# factor

A factor, also known as a **divisor**, is a number or variable that divides
into another number or algebraic expression without leaving a **remainder**.
For example, the factors of 28 are 1, 2, 4, 7, 14, and 28. Although it is
true that 28 is also divisible by the negative of each of these, the term
"factors" is usually taken to mean only the positive divisors. See also highest common factor.

**Factorization**, or **factoring**, is the
decomposition of an object into a product of factors. For example, the number
15 factorizes into prime numbers as
3 × 5; and the polynomial *x *^{2} – 4 factorizes as (*x* – 2)(*x* + 2). The aim of factoring
is usually to reduce something to basic building blocks, such as numbers
to prime numbers, or polynomials to linear expressions. Factoring integers
is covered by the fundamental
theorem of arithmetic and factoring polynomials by the fundamental
theorem of algebra (see also below). **Integer factorization** for large integers appears to be a difficult problem; there are no known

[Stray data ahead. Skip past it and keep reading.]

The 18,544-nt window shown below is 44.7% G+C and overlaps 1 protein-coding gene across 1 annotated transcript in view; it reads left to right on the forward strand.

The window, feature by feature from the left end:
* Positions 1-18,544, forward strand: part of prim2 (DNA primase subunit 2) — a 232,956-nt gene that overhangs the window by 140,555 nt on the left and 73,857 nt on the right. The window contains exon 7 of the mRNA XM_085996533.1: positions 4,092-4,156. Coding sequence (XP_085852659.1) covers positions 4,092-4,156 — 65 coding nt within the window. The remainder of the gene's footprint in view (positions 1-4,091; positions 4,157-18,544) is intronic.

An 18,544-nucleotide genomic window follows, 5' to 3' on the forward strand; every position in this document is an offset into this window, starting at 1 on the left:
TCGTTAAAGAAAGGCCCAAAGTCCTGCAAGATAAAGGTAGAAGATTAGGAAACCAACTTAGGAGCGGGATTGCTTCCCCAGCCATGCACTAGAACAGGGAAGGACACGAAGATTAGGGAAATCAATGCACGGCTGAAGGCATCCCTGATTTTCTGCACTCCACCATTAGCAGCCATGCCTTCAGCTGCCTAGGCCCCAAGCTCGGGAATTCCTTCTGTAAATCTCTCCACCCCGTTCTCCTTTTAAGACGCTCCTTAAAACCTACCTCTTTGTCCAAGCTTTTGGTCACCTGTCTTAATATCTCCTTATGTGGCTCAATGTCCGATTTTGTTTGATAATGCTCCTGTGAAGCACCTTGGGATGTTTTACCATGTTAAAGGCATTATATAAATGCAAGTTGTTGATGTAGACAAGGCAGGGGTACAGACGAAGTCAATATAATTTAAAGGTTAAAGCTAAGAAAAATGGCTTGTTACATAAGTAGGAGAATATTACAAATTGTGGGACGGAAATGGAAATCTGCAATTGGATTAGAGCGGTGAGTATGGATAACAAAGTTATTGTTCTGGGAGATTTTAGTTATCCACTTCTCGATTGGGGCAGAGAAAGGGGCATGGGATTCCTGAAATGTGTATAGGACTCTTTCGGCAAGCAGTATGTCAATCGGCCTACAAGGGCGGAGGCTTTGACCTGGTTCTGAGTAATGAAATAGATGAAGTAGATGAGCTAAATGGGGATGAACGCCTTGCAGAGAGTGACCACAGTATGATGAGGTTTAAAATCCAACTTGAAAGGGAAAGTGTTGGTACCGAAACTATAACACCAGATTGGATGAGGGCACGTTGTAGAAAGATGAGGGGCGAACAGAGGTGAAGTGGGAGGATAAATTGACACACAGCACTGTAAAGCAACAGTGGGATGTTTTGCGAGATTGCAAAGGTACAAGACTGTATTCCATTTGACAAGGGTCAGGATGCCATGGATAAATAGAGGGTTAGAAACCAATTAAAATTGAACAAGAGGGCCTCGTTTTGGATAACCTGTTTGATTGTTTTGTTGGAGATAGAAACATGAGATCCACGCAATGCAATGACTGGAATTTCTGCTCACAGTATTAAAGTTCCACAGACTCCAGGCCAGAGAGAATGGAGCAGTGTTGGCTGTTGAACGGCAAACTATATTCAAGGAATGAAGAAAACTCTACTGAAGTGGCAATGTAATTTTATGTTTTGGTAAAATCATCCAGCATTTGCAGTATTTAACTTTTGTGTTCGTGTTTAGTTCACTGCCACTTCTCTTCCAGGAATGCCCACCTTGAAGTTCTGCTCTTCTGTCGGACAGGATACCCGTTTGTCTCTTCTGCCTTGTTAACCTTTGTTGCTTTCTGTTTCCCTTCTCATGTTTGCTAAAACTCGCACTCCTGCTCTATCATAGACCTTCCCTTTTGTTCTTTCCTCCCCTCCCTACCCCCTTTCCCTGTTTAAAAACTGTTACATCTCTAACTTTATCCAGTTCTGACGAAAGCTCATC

methods for solving it quickly and, for this reason, it has formed the basis
of some public key cryptography algorithms.

## Factors of a polynomial

The factors of a polynomial are generally found by a mixture of guesswork and rules of thumb. This is helped by certain standard results:

*x*^{ 2} - *y *^{2} = (*x* + *y*)(*x* – *y*)

*x*^{ 3} – *y*^{ 3} = (*x* – *y*)(*x *^{2} + *xy* + *y *^{2})

*x*^{ 3} + *y*^{ 3} = (*x* + *y*)(*x *^{2 }– *xy* + *y*^{ 2})

*x*^{ 2} + 2*xy* + *y*^{ 2} = (*x* + *y*)^{ 2}.

Moreover, to find the factors of a polynomial of the form *x*^{ 2} + *bx* + *c* we know that, if the factors are (*x* + *p*) and (*x* + *q*), *p* + *q* = *b* and *p*.*q* = *c*. Hence *x*^{ 2} – 3*x* + 2 has factors (*x* – 2) and (*x* – 1), since (–2) + (–1)
= (–3) and (–2)(–1) = 2.